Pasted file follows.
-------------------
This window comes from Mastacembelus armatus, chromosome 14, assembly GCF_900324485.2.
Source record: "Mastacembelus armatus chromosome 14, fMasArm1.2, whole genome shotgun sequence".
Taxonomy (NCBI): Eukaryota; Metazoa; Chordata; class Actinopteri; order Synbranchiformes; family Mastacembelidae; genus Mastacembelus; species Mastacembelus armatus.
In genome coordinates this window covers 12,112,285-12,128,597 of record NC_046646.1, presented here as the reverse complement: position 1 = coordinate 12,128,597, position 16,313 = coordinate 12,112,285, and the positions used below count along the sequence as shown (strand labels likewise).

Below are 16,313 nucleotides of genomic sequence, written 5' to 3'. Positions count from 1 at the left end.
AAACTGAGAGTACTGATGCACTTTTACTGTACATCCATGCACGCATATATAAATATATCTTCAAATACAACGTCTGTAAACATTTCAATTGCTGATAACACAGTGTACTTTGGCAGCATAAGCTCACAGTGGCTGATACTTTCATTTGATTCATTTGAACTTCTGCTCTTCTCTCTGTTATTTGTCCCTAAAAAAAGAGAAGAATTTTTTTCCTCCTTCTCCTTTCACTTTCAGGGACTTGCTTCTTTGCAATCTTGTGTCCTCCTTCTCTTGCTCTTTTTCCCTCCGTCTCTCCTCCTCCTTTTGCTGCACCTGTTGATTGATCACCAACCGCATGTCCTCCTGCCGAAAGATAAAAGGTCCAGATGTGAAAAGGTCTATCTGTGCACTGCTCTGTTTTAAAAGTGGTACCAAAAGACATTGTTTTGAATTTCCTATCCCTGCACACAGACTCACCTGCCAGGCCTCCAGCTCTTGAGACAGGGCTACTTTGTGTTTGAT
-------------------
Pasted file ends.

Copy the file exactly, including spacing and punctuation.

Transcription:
This window comes from Mastacembelus armatus, chromosome 14, assembly GCF_900324485.2.
Source record: "Mastacembelus armatus chromosome 14, fMasArm1.2, whole genome shotgun sequence".
Taxonomy (NCBI): Eukaryota; Metazoa; Chordata; class Actinopteri; order Synbranchiformes; family Mastacembelidae; genus Mastacembelus; species Mastacembelus armatus.
In genome coordinates this window covers 12,112,285-12,128,597 of record NC_046646.1, presented here as the reverse complement: position 1 = coordinate 12,128,597, position 16,313 = coordinate 12,112,285, and the positions used below count along the sequence as shown (strand labels likewise).

Below are 16,313 nucleotides of genomic sequence, written 5' to 3'. Positions count from 1 at the left end.
AAACTGAGAGTACTGATGCACTTTTACTGTACATCCATGCACGCATATATAAATATATCTTCAAATACAACGTCTGTAAACATTTCAATTGCTGATAACACAGTGTACTTTGGCAGCATAAGCTCACAGTGGCTGATACTTTCATTTGATTCATTTGAACTTCTGCTCTTCTCTCTGTTATTTGTCCCTAAAAAAAGAGAAGAATTTTTTTCCTCCTTCTCCTTTCACTTTCAGGGACTTGCTTCTTTGCAATCTTGTGTCCTCCTTCTCTTGCTCTTTTTCCCTCCGTCTCTCCTCCTCCTTTTGCTGCACCTGTTGATTGATCACCAACCGCATGTCCTCCTGCCGAAAGATAAAAGGTCCAGATGTGAAAAGGTCTATCTGTGCACTGCTCTGTTTTAAAAGTGGTACCAAAAGACATTGTTTTGAATTTCCTATCCCTGCACACAGACTCACCTGCCAGGCCTCCAGCTCTTGAGACAGGGCTACTTTGTGTTTGAT